In 2012 British teacher Sarah Robinson adopted her new daughter in Kathmandu, but she knew something was wrong even before leaving the orphanage in the Nepalese capital.
The blind, brown-haired girl, who had spent her whole short life at the institution, was terrified of water, wet her bed even at age five, and most alarmingly there were spots of blood in her underwear.
AdvertisementSubsequent medical checks showed Robinson's adopted daughter had been raped, possibly by someone at the orphanage, sparking a legal battle to bring her attacker to justice.
"He tied me up and threw me in dirty water, in the drain, in cold places," the girl, who cannot be named, told AFP, before clamming up about the man she used to call "uncle".
Private orphanages have mushroomed across Nepal in the absence of a state-run welfare system, their growth fuelled by corruption and the prospect of attracting donations from foreigners, activists say.
Robinson, whose name has been changed, and others fear some of these unregulated orphanages are neglecting and possibly abusing children in their care.
"Kids who live in orphanages, are just not important in this society ... the way they are treated," she said in Kathmandu.
After Robinson discovered her daughter's abuse, she tried, unsuccessfully, to get police to investigate, before filing a legal petition to have a statute of limitations overturned to start an inquiry.
Robinson, who lives in Nepal, is awaiting a court ruling on her 2013 petition. But a separate police investigation has been conducted into rape allegations of three other girls, all autistic, from the same orphanage called Bal Mandir.
A former employee, whom Robinson suspects of abusing her daughter, has been charged with attacking those girls who had approached a child rights organisation for help.
The ex-employee and another man are currently in jail awaiting trial.
A senior official of the orphanage told AFP the institution was "a clean organisation with tight security".
"If the children were abused, it is impossible that it occurred in our premises," said Subash Pokharel, general secretary of Nepal Children's Organisation, which runs the orphanage.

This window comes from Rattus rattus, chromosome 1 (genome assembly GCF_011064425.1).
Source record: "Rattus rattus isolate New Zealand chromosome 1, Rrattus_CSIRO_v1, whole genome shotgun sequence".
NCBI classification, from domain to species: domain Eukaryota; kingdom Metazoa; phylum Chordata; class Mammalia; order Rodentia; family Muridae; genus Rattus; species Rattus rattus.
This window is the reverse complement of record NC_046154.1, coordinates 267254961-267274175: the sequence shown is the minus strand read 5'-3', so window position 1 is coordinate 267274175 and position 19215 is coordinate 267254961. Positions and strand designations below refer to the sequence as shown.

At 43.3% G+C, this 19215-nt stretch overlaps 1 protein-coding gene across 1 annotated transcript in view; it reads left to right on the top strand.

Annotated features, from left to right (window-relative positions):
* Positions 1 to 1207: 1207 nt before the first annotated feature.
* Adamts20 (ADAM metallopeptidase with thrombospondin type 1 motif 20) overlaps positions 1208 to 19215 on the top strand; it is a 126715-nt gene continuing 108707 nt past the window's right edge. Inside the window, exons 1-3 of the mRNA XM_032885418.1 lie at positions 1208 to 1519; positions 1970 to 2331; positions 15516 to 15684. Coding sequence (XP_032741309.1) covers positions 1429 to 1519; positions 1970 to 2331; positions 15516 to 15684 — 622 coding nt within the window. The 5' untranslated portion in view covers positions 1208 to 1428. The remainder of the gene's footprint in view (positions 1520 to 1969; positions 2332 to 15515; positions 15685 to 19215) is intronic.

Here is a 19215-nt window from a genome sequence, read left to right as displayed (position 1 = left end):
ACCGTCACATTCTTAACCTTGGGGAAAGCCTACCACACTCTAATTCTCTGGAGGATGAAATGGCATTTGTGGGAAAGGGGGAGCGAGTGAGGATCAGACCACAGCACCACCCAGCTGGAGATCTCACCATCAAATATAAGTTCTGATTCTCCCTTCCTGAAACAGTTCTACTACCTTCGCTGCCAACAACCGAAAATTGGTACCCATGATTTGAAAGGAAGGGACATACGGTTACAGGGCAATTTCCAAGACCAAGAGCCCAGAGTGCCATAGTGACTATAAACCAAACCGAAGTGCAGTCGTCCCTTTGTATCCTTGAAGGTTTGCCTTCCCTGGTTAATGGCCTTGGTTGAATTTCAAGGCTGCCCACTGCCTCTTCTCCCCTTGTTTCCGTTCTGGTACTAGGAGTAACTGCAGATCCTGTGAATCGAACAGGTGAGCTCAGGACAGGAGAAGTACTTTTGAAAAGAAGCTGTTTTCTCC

- Foreign volunteers -
Nepal is home to 797 orphanages with 15,215 children, according to official records. Activists claim actual figures are much higher, with illegal institutions also operating, including some with children who are not in fact orphans.
Agents recruit children from rural Nepal for a fee, promising their parents a good education in a private school in the city. Once in the shelter, the children are passed off as orphans in the hope of attracting donations for their care, mainly from well-meaning foreigners, according to activists.
Kathmandu's Happy Home orphanage housed around 75 children, many of whom actually had parents. Last February, police arrested the owner, Bishwa Acharya, on charges of fraud, kidnapping and torture.
Happy Home's financial records are not public. However, a Slovak charity told AFP it had sent the orphanage around 8,000 euros ($10,500) a month from 2011 until 2013, when rumours of abuse started emerging and its donations stopped.
Anti-trafficking activist Philip Homes, who heads UK-based Freedom Matters, told AFP authorities are reluctant to regulate children's homes because they "need the private sector to provide the childcare safety net that the state doesn't offer".
A quick online search for orphanages in Nepal turns up long lists of children's homes, with owners requesting funding or foreign volunteers to care for their wards.
Most registered children's homes are located in top tourist destinations like Kathmandu Valley, Chitwan and Pokhara, where they can easily fit into a foreigner's vacation itinerary.
Although it is illegal to volunteer in Nepal on a tourist visa, well-intentioned visitors pay around $100-$200 a week to orphanages to work there, activists say.
"Volunteers pay first, and then they also become a source of further funding because they witness the plight of the children and raise money when they return home," said Selina Tamang of advocacy group Action for Child Rights.
Background checks are rarely conducted on those offering to help, Tamang told AFP.
In December 2010, French charity worker Jean-Jacques Haye was convicted of raping ten children in a Kathmandu orphanage. In August 2012 Briton Simon Jasper McCarty pleaded guilty to sexually abusing three boys whom he met in Nepal.
Nepalese officials say they are quick to investigate complaints at children's homes, but argue their monitoring efforts are hamstrung by a lack of funding and manpower.
"We have limited resources and cannot tightly supervise such shelters. But we are working on more regulation in order to keep a closer eye on them," Namuna Bhusal, of the state-run Central Child Welfare Board, told AFP.
For Robinson, the police investigation into alleged abuse of the three girls has raised her hopes that justice will prevail in her daughter's case.
"I really do believe that she is very special and I have been chosen to come to rescue her ... that is what keeps me going," Robinson said.
As she slurped her noodle soup, the girl said of her attacker: "He is not my uncle anymore, because he is in prison... I hope he stays there."